Those eruptions of the Eyjafjallajokul volcano that disrupted air travel across Europe affected Joint Base-Lewis McChord flight crews, too.
But because McChord airmen become part of a larger system of Air Force personnel around the globe once they leave Puget Sound, it’s difficult to tell how their schedules or roles have changed because of the volcano, a McChord Field spokeswoman said Tuesday.
McChord’s 62nd Airlift Wing has 42 crews of about four people each and 26 aircraft “in the system” right now, Capt. Ali Kojak said. Crews from the 446th Airlift Wing, a reserve unit, also fly daily missions around the world.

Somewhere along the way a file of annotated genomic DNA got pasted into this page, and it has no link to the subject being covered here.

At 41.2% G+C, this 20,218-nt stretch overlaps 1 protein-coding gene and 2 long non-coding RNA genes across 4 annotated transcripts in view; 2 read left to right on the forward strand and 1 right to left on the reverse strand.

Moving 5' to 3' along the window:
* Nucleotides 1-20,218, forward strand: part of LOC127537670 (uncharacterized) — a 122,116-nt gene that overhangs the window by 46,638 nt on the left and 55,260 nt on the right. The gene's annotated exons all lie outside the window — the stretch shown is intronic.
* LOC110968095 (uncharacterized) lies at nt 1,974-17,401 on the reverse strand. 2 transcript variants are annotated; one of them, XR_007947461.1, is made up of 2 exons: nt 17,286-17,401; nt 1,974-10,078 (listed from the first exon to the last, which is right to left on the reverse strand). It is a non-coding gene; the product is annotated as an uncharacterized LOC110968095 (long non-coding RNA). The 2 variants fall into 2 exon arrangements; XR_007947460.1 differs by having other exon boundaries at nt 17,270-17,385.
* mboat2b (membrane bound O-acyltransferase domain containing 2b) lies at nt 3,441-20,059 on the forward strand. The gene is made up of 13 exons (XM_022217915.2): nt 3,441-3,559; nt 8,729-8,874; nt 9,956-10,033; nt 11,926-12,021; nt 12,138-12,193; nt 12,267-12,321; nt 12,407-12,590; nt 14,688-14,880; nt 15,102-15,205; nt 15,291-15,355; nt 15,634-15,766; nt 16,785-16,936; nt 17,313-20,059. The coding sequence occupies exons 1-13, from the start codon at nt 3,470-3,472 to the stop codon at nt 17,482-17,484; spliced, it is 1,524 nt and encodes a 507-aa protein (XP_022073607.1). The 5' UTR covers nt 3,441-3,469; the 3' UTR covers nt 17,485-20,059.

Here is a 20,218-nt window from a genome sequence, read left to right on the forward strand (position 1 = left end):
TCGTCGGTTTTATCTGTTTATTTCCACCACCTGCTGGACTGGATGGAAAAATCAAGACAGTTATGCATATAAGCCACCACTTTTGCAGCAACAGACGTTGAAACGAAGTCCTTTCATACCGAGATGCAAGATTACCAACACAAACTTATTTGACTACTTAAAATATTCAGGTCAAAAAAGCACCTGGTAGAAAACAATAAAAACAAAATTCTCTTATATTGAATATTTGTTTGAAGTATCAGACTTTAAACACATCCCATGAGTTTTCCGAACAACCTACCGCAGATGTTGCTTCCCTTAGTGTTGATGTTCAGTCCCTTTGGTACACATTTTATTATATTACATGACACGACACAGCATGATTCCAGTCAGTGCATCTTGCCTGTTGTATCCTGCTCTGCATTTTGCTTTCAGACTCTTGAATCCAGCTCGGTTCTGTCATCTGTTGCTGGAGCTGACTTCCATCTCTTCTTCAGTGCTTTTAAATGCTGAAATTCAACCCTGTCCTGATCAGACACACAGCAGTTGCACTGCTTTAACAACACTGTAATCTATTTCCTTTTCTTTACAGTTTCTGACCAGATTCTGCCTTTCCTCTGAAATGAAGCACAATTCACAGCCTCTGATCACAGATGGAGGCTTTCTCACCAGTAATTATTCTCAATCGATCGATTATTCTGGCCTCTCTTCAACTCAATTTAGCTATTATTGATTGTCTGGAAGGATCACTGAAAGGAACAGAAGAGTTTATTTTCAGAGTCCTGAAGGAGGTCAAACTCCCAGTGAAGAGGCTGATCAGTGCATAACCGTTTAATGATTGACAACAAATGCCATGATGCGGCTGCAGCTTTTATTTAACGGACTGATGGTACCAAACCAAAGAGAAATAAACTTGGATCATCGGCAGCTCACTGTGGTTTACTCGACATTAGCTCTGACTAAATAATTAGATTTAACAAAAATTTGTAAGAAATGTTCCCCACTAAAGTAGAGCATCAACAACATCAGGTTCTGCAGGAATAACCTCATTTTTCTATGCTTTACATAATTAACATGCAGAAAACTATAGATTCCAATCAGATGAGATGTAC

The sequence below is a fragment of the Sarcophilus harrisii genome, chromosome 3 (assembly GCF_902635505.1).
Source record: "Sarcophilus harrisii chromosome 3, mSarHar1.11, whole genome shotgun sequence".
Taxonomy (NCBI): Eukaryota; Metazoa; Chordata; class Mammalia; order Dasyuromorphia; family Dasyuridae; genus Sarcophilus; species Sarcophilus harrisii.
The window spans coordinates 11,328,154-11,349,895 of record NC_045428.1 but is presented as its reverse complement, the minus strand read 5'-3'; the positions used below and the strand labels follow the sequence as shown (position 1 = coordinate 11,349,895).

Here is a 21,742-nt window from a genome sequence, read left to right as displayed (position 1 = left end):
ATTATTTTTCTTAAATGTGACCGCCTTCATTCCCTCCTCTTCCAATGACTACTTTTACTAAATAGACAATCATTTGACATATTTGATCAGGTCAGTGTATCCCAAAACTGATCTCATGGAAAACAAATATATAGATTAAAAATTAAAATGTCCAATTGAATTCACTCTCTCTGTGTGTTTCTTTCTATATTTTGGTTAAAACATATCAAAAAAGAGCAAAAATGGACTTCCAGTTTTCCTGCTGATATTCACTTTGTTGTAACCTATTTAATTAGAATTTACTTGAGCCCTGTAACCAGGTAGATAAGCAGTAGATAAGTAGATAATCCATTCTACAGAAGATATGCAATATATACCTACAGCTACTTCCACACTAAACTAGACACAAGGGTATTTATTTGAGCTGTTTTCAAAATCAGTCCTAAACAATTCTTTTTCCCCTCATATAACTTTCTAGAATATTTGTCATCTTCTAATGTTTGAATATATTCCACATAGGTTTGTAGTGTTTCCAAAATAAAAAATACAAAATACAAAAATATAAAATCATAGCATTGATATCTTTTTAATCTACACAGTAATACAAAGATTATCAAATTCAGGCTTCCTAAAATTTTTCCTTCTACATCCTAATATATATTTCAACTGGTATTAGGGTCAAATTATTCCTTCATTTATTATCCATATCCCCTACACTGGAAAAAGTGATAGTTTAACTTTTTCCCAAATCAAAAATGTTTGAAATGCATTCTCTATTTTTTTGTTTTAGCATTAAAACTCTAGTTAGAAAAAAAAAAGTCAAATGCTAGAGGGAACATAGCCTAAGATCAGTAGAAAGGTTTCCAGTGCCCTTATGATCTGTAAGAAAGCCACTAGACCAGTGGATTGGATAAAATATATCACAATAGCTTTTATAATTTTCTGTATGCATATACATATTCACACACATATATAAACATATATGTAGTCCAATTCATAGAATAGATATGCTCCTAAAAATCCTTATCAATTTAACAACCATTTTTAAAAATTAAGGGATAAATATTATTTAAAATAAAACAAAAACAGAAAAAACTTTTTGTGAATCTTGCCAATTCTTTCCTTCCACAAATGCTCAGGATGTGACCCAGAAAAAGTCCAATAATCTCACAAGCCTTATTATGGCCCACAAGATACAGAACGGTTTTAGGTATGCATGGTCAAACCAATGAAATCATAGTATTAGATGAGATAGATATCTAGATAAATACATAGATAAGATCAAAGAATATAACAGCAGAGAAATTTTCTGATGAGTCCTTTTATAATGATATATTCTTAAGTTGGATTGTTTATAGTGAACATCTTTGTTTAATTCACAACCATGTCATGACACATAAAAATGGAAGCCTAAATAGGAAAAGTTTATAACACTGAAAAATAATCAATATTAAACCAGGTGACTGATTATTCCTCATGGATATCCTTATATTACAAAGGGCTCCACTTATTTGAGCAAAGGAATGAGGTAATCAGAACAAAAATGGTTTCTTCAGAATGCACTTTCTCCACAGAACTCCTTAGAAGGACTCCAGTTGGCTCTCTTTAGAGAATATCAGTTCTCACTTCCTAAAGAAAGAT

Officials said more than 75 missions controlled by the Air Mobility Command’s Tanker Airlift Control Center Airlift have been rerouted since the volcano’s ash cloud began spreading across European airspace last week.
A number of missions were pushed up to earlier departures to keep troops and cargo moving in and out of Iraq and Afghanistan, Kojak said.
Commercial air travel was returning to normal Tuesday, but airlines had an enormous task in working to move a backlog of passengers. More than 95,000 flights were canceled since the southern Iceland volcano began spewing ash into the atmosphere last week.
It’s difficult “to dig down into the system” to learn exactly how McChord crews were affected by airspace closures, Kojak said. But every McChord airman and aircraft would have been touched in some way by the eruption because “everything in the system.”
That included Air Force One. The ash cloud kept President Barack Obama from attending the funeral of Polish President Lech Kaczynski’s last weekend.